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The Boundless Brain Of Mr. Burgess,
This review is from: Conversations with Anthony Burgess (Literary Conversations) (Paperback)
As a great fan of Anthony Burgess I was enormously pleased to discover that this collection of his interviews had recently been published. For me fiction really doesn't get much better than Burgess. He was the last of an extraordinary kind, a literary magician whose every fictional creation contained something to marvel at and whose wild imagination knew no restraint. So absurd is my devotion that I have sought out a vast quantity of his writings. And yet, as familiar as the details of Burgess's life and work are to me, I discovered a great deal about my hero in this book that was new.
Like most authors Burgess used prose as a form of mask, not only when he was writing fiction but also when he was writing book reviews and other articles. He clearly enjoyed his reputation as a man of letters and the opportunity this gave him to proclaim his views. For this reason this collection of interviews is very interesting because it is in this spontaneous, unpredictable situation that we for once encounter the 'real' Burgess and hear the voice of the man as opposed to the highly polished words of the author.
And what a stunning variety of questions our man is asked in the course of these pages! From queries of profound seriousness about the nature of literature and the complex matter of his Catholic faith to his opinions on (what were then) current affairs, American education and even his thoughts on the disaster movie, Burgess is beseiged with all manner of subjects and responds with glorious aplomb. Burgess was one of the last great polymaths, knowledgeable about low culture as well as high. Like William Hazlitt or Dr. Johnson, it's stimulating to see that colossal brain, packed with unique ideas, dive and swoop from one topic to another, considering all that comes before him with equal curiosity, wonder and amusement. It's very easy to forget that Burgess was born in 1917, so up-to-date and flexible is his intellect.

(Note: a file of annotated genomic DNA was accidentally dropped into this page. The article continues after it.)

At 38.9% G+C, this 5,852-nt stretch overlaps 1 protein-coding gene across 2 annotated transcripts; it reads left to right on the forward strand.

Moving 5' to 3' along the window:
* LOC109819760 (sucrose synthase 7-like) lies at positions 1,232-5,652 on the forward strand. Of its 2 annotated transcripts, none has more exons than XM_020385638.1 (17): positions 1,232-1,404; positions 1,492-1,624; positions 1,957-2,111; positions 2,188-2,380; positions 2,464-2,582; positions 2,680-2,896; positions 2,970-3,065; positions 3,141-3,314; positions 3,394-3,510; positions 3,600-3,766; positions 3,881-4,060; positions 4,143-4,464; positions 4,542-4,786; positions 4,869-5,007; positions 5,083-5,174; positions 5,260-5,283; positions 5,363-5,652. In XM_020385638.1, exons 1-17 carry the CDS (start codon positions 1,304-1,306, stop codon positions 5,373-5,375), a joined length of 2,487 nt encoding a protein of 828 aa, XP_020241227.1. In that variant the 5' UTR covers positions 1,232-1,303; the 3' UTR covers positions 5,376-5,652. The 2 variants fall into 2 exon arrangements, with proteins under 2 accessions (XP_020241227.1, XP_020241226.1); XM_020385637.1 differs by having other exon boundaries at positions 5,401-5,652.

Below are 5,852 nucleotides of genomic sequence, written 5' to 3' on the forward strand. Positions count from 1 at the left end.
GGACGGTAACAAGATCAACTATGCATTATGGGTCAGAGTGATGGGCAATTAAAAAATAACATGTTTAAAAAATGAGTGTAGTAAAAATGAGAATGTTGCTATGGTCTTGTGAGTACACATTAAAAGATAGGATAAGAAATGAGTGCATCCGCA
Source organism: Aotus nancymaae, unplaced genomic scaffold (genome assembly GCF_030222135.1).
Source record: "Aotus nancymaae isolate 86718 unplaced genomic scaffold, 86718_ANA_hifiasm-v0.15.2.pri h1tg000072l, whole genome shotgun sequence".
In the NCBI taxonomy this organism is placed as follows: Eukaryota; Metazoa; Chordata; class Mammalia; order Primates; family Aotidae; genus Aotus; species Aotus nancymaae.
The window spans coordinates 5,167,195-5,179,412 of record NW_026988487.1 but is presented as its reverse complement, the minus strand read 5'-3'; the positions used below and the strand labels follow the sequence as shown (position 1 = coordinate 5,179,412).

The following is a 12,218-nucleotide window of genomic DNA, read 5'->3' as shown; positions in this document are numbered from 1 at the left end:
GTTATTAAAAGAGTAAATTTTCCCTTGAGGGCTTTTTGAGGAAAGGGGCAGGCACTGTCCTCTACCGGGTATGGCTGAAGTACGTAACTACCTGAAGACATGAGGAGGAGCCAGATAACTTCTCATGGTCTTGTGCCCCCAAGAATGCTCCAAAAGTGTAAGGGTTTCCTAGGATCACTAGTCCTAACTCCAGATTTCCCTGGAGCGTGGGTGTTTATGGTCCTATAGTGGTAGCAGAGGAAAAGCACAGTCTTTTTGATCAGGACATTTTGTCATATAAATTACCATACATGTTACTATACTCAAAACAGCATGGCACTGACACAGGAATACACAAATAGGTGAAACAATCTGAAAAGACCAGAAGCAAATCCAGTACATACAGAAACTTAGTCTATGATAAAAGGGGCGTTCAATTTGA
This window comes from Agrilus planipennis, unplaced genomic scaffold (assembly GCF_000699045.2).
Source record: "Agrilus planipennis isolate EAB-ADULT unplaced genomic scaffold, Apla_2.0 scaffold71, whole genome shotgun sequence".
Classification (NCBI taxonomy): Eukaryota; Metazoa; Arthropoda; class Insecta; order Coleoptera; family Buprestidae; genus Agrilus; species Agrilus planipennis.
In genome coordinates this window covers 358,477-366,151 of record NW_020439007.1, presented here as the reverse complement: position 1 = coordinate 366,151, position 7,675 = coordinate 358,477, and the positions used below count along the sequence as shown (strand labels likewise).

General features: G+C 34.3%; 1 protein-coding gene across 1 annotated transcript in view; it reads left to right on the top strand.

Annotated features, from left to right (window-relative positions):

More specifically, it's intriguing to read Burgess's opinions on his own work, a subject he rarely got an opportunity to expound on. At present I am writing a dissertation on Burgess's fiction and found many of his speculations about the nature of his craft and the relationship of fantasy and reality very intriguing and useful for my research. Burgess's comments on the Enderby books, Tremor of Intent, A Clockwork Orange(a book that was clearly not Burgess's favourite of his own novels), M/F( an amazing little novel that clearly was)and the fantastic Earthly Powers are the witty, world weary lessons of a man who tried practically everything in the world of fiction and who was still happy to admit that he was unsure why some succeded while others did not.
To have all of these pieces, and especially the near-thirty page Paris Review interview, together between two covers is a splendid thing. Burgess is a figure whose achievement only seems greater as the years pass, but aside from his work it is fabulous to be in the company of someone who lived such a unique life, and who came so close to a genius as Burgess. It is impossible to read this book without thinking about all the mad adventures and improbable situations that came before, after and in between these fleeting moments of calm when Burgess had the opportunity to speak his mind.
My only fault with this book is that the final piece, one of the last major interviews Burgess ever gave, is only included in a truncated state and ends just when things get interesting. Aside from this, I must give full credit to the editors for gathering together such a varied collection and providing them for the edification of a whole new generation of Burgess fans. But one last question: Why can't there be more characters like Saint Anthony around today to populate the literary world?
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